Not tight enough apparently ;)

    If Chris Hoy doesn't pull a wheel, then either you're stronger than him or your equipment isn't up to the job or is not tightened appropriately. Perhaps you have QR/bolts that are not suited to the job.
  • All very interesting, but nothing to do with kinetic energy, which is a function (as pointed out earlier) of mass and velocity. If two bikes/riders have identical mass and are travelling at the same speed, their kinetic energy will be the same even if one isn't pedalling at all (power output zero) and is being pulled along by holding on to a car...
  • ColinJColinJ Posts: 2,218
    fair enough, was just wondering since i used to pull the back wheel of my mountain bike skewed from pedaling regardless of how tight i did the QR

    managed it with the road bike's bolt in rear wheel occasionally too... managed to get them both very tight (the mountain bike requires a tap with a hammer and a spanner as a lever to get it off)
    Not tight enough apparently ;)

    If Chris Hoy doesn't pull a wheel, then either you're stronger than him or your equipment isn't up to the job or is not tightened appropriately. Perhaps you have QR/bolts that are not suited to the job.
    I was going to make that point!

    The loose/dodgy QR question has been covered many times before.

    I had a mate who was into body building who came out cycling with me a few times. He had enormously strong legs, but a ridiculous sense of gear selection. I saw him put so much force through the chain on hills that he destroyed the thing, but his wheel never came loose. I'd done up the QR and I didn't use a hammer to do it - just the press hard enough that the QR lever makes an imprint on the hand technique.

    I'm nearly 6' 2" and I climbed 25% gradients on my bike when I weighed 16+ stone. I had to use every last bit of my strength to do it but I never pulled a wheel loose.

    I know people who have pulled wheels out and in every case it was due to either using cheap nasty skewers or expensive stretchy Ti skewers.
  • know people who have pulled wheels out and in every case it was due to either using cheap nasty skewers or expensive stretchy Ti skewers

    or not riding a bike with vertical drop outs...
  • lateralus wrote:
    All very interesting, but nothing to do with kinetic energy, which is a function (as pointed out earlier) of mass and velocity. If two bikes/riders have identical mass and are travelling at the same speed, their kinetic energy will be the same even if one isn't pedalling at all (power output zero) and is being pulled along by holding on to a car...
    Oh that's certainly true but this is thread drift you know - when one topic loses momentum (& kinetic energy) and we have to accelerate onto another topic in another direction (requiring force/torque to be applied) :wink:
  • chronyxchronyx Posts: 455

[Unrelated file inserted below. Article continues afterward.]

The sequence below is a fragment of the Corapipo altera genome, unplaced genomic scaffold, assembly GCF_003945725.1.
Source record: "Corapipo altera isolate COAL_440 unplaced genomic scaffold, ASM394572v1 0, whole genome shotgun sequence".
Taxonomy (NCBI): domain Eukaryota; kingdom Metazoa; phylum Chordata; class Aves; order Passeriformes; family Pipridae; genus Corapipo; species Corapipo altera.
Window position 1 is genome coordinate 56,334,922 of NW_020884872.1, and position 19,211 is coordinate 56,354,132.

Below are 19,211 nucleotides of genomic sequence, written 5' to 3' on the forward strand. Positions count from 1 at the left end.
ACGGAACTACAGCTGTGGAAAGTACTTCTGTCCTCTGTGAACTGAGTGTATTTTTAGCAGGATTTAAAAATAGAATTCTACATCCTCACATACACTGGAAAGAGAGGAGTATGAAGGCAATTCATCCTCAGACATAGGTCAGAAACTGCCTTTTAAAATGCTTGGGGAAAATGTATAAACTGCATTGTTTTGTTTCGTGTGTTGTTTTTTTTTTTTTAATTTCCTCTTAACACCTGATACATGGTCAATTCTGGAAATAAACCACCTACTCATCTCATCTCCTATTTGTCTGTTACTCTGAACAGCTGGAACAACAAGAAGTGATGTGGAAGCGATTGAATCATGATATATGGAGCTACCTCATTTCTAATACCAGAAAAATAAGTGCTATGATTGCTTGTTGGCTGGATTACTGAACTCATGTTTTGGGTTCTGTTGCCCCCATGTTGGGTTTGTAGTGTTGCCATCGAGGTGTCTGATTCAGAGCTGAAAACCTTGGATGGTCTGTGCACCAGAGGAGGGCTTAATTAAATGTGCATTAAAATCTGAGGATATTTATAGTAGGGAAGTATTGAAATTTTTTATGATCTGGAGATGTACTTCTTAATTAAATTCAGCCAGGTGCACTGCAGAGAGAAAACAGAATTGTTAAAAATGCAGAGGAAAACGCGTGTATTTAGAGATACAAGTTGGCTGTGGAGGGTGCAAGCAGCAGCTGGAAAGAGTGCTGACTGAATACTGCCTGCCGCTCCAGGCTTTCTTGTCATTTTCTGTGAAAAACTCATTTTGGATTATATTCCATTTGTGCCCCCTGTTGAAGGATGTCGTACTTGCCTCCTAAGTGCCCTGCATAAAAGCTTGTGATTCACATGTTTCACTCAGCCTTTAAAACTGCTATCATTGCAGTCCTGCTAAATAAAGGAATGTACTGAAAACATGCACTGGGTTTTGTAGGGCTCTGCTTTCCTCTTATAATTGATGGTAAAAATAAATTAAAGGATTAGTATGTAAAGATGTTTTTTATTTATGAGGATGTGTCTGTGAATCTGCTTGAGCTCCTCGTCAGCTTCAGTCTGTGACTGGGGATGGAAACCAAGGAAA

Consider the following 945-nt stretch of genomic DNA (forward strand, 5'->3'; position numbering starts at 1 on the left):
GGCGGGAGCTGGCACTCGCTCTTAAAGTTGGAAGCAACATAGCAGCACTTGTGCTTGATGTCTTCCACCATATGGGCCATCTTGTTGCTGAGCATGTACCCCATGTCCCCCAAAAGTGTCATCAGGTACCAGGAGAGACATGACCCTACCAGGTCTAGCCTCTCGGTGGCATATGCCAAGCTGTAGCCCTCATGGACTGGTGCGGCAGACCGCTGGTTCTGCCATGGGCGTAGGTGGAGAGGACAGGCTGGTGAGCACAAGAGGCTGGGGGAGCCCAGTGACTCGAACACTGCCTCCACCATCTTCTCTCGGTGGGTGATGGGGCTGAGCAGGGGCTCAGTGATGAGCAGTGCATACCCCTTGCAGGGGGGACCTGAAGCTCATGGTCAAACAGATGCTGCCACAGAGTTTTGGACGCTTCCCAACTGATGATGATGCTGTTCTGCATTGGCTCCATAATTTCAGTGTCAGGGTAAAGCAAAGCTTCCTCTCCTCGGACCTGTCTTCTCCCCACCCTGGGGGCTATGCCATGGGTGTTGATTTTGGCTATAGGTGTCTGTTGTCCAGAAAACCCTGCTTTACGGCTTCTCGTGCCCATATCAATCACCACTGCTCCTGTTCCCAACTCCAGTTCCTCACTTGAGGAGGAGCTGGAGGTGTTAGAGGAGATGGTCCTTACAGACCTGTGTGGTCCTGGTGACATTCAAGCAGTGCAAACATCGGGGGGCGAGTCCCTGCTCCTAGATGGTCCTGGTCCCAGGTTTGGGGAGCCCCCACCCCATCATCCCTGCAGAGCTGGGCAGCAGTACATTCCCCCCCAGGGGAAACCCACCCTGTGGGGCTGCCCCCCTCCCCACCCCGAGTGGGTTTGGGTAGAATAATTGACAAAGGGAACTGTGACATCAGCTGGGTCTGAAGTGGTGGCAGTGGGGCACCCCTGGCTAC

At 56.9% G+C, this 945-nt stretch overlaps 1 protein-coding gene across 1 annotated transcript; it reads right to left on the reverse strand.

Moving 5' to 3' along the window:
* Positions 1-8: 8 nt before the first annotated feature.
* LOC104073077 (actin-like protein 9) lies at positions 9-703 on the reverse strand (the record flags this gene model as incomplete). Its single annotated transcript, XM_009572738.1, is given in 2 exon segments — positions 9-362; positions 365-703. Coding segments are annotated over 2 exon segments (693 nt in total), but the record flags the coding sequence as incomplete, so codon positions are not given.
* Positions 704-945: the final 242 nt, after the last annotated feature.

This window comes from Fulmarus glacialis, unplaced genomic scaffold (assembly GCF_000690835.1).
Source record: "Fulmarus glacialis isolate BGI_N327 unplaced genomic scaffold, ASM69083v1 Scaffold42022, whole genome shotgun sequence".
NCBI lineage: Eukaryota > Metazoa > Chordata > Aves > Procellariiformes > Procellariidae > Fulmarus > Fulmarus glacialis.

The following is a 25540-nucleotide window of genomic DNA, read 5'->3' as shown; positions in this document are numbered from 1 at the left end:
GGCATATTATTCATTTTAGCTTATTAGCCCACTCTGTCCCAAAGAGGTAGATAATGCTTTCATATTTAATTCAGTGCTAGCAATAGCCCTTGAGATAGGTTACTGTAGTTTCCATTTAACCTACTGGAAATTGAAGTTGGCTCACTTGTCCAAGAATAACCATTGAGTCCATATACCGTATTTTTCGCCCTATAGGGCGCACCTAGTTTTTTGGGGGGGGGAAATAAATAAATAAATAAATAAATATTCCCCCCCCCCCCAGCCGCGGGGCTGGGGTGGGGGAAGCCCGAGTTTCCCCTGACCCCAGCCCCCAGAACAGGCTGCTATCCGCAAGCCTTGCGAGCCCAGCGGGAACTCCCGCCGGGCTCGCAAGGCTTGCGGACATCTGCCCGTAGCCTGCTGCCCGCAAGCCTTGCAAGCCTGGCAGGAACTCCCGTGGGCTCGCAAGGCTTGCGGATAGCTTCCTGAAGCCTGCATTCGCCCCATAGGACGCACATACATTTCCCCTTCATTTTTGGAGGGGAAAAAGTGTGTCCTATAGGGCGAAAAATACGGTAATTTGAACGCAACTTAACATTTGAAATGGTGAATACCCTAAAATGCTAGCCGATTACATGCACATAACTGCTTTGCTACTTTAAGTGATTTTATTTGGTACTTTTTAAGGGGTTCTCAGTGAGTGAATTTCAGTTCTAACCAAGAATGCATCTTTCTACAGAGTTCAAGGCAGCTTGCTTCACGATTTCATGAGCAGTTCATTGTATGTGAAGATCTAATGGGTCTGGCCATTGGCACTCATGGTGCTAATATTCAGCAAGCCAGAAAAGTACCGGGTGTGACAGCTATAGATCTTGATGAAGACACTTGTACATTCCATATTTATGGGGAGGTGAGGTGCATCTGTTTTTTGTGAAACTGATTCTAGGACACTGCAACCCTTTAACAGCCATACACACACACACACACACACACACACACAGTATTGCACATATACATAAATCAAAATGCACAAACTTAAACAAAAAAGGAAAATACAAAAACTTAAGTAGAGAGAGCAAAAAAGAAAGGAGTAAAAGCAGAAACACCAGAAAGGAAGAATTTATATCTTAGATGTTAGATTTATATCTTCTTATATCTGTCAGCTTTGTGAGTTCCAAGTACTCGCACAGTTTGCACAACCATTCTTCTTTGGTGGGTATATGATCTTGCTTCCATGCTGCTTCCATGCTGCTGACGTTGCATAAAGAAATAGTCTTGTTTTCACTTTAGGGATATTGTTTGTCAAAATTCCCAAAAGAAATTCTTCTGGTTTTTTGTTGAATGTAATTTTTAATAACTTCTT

Oh that's certainly true but this is thread drift you know - when one topic loses momentum (& kinetic energy) and we have to accelerate onto another topic in another direction (requiring force/torque to be applied) :wink:

    :lol::lol::lol: Excellent
    2007 Giant SCR2 - 'BFG'

    Gone but not forgotten!:
    2005 Specialized Hardrock Sport - 'Red Rocket'
  • [Oh that's certainly true but this is thread drift you know - when one topic loses momentum (& kinetic energy) and we have to accelerate onto another topic in another direction (requiring force/torque to be applied) :wink:

    Touche. :)
  • ColinJColinJ Posts: 2,218
    know people who have pulled wheels out and in every case it was due to either using cheap nasty skewers or expensive stretchy Ti skewers

    or not riding a bike with vertical drop outs...
    Granted, vertical dropouts would also stop you pulling a wheel out, but they aren't strictly necessary! I'm big and strong and I don't have vertical dropouts on any of my 3 bikes and though I have broken chains and a crank in the past, I have never managed to pull a wheel out.

    The force required to pull a rear wheel out when it is held in place by a decent quality QR skewer done up properly is much greater than can be exerted through a bike chain.

    PS One other thing... the QR 'nut' has to be able to bite into the surface of the dropout. I've heard of people having problems with dropouts made of superhard 6/4 Ti, but there aren't too many of those about.
  • lateralus wrote:
    All very interesting, but nothing to do with kinetic energy, which is a function (as pointed out earlier) of mass and velocity. If two bikes/riders have identical mass and are travelling at the same speed, their kinetic energy will be the same even if one isn't pedalling at all (power output zero) and is being pulled along by holding on to a car...
    Oh that's certainly true but this is thread drift you know - when one topic loses momentum (& kinetic energy) and we have to accelerate onto another topic in another direction (requiring force/torque to be applied) :wink:

    The interesting thing is that the torque measured is not absolute but net torque as there is negative torque for the other leg moving from 6 o'clock to 12 o'clock.
  • blackhands wrote:
    The interesting thing is that the torque measured is not absolute but net torque as there is negative torque for the other leg moving from 6 o'clock to 12 o'clock.
    Perhaps you'd enjoy the discussions on the torque analysis using the feature available on some SRM power meters (it an add on to the CPU firmware). If you're not already a member, join the wattage forum and search the four recent threads on "Fun with SRM torque analysis". They discusses, inter alia, a method to isolate the individual leg torque application patterns.
    http://groups.google.com/group/wattage/

    But I have to say, this is hardly cake stop conversation for most cyclists. :wink:
Sign In or Register to comment.